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by Jenny David
April 7—Israel's minimum wage increased April 1, but by less than planned, after the Histadrut (General Federation of Labor) and the Manufacturers Association of Israel agreed a day earlier to a more gradual but ultimately greater increase.
The total increase is expected to cost employers 9 billion shekels ($2.27 billion) a year.
Histadrut Chairman Avi Nissenkorn and Manufacturers Association President Shraga Brosh announced March 31 that the monthly minimum salary for April would rise to 47.9 percent of Israel's median salary or 4,650 shekels ($1,181) on April 1 rather than to the 52 percent negotiated in December.
In return, however, the employers agreed to add a fourth installment to the three-step plan that will raise the minimum wage to 5,300 shekels ($1,346) on Dec. 1, 2017. The April 1 increase was delayed from January as the sides negotiated.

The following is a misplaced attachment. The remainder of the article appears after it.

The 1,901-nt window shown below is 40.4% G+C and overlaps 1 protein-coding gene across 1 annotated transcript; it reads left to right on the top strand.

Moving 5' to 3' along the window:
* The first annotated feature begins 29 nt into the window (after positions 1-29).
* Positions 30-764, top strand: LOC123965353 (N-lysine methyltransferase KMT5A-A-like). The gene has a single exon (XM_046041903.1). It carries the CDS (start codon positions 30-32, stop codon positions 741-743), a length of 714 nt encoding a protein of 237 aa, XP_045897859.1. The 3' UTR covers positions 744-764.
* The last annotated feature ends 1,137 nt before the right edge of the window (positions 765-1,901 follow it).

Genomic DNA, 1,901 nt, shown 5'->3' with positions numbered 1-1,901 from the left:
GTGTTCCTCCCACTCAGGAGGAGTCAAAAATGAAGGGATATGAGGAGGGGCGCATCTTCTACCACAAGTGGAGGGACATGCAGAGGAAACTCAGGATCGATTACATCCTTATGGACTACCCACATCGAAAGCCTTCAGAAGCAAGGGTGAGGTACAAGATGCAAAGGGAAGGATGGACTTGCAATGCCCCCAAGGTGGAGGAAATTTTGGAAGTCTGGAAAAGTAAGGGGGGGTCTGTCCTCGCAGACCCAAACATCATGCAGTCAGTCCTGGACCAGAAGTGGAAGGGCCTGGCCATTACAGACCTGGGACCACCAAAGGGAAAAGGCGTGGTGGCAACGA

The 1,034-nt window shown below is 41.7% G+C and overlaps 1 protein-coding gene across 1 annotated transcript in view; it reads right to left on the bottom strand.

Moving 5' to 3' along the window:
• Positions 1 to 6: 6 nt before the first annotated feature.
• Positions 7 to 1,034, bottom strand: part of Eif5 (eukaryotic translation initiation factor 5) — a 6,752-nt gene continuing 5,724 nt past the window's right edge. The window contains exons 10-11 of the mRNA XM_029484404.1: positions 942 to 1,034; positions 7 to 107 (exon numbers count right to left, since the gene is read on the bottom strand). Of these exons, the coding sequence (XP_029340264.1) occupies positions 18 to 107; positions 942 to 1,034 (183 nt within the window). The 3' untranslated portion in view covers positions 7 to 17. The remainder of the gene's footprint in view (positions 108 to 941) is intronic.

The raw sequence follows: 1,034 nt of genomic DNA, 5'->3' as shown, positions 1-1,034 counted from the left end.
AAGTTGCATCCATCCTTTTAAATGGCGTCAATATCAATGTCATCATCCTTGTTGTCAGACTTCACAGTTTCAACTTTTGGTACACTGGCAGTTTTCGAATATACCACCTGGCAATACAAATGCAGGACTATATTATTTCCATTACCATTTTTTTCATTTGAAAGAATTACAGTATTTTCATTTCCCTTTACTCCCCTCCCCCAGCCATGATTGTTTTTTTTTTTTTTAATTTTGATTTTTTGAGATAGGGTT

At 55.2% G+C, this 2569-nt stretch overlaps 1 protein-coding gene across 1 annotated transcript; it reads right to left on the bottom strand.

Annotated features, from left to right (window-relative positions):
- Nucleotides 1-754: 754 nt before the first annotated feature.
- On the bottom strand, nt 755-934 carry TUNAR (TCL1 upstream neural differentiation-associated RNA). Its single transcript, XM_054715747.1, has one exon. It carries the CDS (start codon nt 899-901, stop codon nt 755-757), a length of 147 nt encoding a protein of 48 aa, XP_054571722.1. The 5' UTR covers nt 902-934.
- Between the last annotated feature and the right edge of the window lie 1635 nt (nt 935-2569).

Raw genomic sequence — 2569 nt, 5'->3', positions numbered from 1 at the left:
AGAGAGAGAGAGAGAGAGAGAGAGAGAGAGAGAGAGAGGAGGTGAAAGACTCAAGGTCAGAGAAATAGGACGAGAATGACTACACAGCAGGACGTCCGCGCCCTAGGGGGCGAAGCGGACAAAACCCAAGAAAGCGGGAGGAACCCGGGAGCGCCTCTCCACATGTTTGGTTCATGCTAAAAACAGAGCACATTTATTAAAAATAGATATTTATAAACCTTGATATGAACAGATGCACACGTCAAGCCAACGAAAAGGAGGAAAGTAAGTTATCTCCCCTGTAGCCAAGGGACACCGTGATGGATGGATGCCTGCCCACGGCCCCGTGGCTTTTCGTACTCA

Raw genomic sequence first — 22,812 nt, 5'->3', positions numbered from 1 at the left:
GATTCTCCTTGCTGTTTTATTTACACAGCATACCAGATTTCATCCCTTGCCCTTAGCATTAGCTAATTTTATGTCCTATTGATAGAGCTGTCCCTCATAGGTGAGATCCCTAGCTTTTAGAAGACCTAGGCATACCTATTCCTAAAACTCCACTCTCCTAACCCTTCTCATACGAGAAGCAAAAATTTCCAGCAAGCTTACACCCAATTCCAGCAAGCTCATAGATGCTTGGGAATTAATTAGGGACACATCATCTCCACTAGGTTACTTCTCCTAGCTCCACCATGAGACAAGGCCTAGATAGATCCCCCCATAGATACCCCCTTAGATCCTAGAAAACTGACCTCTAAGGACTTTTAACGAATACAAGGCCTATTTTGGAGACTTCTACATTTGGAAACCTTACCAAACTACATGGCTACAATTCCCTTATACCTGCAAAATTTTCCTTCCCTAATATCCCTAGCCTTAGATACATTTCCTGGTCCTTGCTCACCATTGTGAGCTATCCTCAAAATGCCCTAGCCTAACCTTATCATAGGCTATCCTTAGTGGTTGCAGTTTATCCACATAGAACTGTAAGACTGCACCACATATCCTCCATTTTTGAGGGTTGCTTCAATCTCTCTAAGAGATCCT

Israel's minimum wage will again rise on Aug. 1, 2016, to 4,825 shekels ($1,225) and on Jan. 1, 2017, to 5,000 shekels ($1,270).
The agreement also stipulates that going forward the minimum wage will be tied to 47.5 percent of Israel's median salary and further increases will be granted for growth in economic productivity.
“This is a historic moment for Israel's economy and society, aimed at raising productivity in Israel—which is 23 percent lower than the OECD average,” Nissenkorn said, adding that “there is a significant correlation between the level of productivity and the level ofwages,” which in Israel are 25 percent lower than the OECD average.
Although the agreement does not bear the force of law, its economywide adoption is essentially a foregone conclusion, since the Histadrut and the Manufacturers Association represent the vast majority of Israeli employees and employers, respectively.
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